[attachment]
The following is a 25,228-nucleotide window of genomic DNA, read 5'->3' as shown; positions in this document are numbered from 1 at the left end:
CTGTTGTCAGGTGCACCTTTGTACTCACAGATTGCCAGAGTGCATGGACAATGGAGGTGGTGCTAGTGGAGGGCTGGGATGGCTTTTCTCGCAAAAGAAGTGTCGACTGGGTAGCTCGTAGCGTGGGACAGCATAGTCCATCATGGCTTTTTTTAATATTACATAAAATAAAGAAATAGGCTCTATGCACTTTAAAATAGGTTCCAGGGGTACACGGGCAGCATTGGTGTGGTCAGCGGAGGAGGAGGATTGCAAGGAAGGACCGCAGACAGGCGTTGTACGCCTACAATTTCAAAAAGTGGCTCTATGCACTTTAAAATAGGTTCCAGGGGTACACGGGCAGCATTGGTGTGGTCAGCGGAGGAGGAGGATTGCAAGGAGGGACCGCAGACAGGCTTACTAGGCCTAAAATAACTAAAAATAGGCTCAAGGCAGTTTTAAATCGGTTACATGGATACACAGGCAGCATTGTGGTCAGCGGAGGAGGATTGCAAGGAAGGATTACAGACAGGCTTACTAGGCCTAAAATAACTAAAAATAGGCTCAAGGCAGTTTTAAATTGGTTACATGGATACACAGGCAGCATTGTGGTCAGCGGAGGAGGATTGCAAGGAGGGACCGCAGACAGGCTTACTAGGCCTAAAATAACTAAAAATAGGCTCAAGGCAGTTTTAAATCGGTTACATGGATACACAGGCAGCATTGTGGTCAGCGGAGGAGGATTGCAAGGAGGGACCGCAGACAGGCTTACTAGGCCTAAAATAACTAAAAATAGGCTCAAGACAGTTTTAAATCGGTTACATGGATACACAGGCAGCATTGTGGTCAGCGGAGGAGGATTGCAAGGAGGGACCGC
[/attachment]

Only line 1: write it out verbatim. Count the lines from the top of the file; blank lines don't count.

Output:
The following is a 25,228-nucleotide window of genomic DNA, read 5'->3' as shown; positions in this document are numbered from 1 at the left end: